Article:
perl5122delta - what is new for perl v5.12.2
This document describes differences between the 5.12.1 release and the 5.12.2 release.
If you are upgrading from an earlier major version, such as 5.10.1, first read perl5120delta, which describes differences between 5.10.1 and 5.12.0, as well as perl5121delta, which describes earlier changes in the 5.12 stable release series.
There are no changes intentionally incompatible with 5.12.1. If any exist, they are bugs and reports are welcome.
Other than the bug fixes listed below, there should be no user-visible changes to the core language in this release.
This release does not introduce any new modules or pragmata.
Upgraded from version 1.16 to 1.17.
Carp now detects incomplete caller EXPR
overrides and avoids using bogus
. To provide backtraces, Carp
relies on particular behaviour of the caller built-in. Carp now detects
if other code has overridden this with an incomplete implementation, and
modifies its backtrace accordingly. Previously incomplete overrides would
cause incorrect values in backtraces (best case), or obscure fatal errors
This fixes certain cases of
Bizarre copy of ARRAY
caused by modules
A regression which caused a failure to find
to crash has been fixed. Now, it correctly falls back
to external globbing via
is now documented.
Upgraded from version 3.31 to 3.31_01.
Several portability fixes were made in
: a colon is now
recognized as a delimiter in native filespecs; caret-escaped delimiters are
recognized for better handling of extended filespecs;
an empty directory rather than the current directory if the input directory
name is empty;
properly handles Unix-style input.
perlbug now always gives the reporter a chance to change the email address it guesses for them.
perlbug should no longer warn about uninitialized values when using the
The existing policy on backward-compatibility and deprecation has been added to perlpolicy, along with definitions of terms like deprecation.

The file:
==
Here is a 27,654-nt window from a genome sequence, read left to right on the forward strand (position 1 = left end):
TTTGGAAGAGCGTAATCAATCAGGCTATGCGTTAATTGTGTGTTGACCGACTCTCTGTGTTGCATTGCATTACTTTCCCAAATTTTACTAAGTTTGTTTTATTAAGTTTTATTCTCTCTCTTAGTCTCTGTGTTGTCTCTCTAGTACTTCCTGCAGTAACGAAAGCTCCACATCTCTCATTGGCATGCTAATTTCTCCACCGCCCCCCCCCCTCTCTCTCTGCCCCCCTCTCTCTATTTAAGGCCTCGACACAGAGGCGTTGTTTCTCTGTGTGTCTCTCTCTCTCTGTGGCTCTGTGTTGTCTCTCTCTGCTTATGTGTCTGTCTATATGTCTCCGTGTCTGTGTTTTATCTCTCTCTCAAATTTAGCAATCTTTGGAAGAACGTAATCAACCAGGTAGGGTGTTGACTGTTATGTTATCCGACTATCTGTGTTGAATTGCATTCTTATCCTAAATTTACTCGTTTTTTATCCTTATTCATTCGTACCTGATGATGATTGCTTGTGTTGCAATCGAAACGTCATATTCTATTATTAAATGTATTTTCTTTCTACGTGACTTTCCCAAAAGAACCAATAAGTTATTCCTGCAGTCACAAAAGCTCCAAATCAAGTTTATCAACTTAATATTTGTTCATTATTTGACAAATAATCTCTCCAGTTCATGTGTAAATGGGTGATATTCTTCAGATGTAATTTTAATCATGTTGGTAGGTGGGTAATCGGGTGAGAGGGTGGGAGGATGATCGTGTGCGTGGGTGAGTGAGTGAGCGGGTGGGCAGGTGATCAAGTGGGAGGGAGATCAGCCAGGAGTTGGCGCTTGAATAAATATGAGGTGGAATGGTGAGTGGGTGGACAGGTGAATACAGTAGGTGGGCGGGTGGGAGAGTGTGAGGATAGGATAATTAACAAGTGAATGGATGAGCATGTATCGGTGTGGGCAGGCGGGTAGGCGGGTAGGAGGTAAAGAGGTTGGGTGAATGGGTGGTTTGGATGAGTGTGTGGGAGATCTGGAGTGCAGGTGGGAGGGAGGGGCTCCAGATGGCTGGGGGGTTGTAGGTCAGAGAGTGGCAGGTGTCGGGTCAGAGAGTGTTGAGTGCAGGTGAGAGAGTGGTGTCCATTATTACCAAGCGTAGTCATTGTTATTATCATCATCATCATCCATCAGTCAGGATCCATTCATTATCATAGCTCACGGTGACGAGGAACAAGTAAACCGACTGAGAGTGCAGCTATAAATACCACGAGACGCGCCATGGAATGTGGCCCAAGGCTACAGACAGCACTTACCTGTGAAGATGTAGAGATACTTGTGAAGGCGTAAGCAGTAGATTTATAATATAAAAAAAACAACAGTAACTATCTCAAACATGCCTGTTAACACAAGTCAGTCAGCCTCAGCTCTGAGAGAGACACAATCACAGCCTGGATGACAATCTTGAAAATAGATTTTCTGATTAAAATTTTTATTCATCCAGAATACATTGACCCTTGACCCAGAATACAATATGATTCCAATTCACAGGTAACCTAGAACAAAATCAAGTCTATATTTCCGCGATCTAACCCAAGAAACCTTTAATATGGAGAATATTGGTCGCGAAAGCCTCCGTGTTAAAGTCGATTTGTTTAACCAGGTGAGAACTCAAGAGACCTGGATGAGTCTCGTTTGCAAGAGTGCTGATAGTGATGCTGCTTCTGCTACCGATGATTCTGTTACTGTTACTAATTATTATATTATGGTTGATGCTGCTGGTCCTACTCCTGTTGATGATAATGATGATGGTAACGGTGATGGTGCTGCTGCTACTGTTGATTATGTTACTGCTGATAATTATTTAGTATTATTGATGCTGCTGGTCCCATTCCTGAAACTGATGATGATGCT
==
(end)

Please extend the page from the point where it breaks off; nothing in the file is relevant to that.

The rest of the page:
srand's usage has been clarified.
The entry for die was reorganized to emphasize its role in the exception mechanism.
Perl's INSTALL file has been clarified to explicitly state that Perl requires a C89 compliant ANSI C Compiler.
alarm()'s inability to interrupt blocking IO on Windows has been documented.
Math::TrulyRandom hasn't been updated since 1996 and has been removed as a recommended solution for random number generation.
perlrun has been updated to clarify the behaviour of octal flags to perl.
To ease user confusion,
, two special variables that were
removed in earlier versions of Perl have been documented.
The version of perlfaq shipped with the Perl core has been updated from the
official FAQ version, which is now maintained in the
branch of the Perl repository at git://perl5.git.perl.org/perl.git.
configuration probe on ARM has been fixed.
incompatible operand types
" error in ternary expressions when building
has been fixed.
Perl now skips setuid
tests on partitions it detects to be mounted
A possible segfault in the
default typemap has been fixed.
A possible memory leak when using caller EXPR to set
has been fixed.
Several memory leaks when loading XS modules were fixed.
unpack() now handles scalar context correctly for
fixing a potential crash.
split() would crash because the third item
on the stack wasn't the regular expression it expected.
would return both the unpacked result and the checksum on the stack,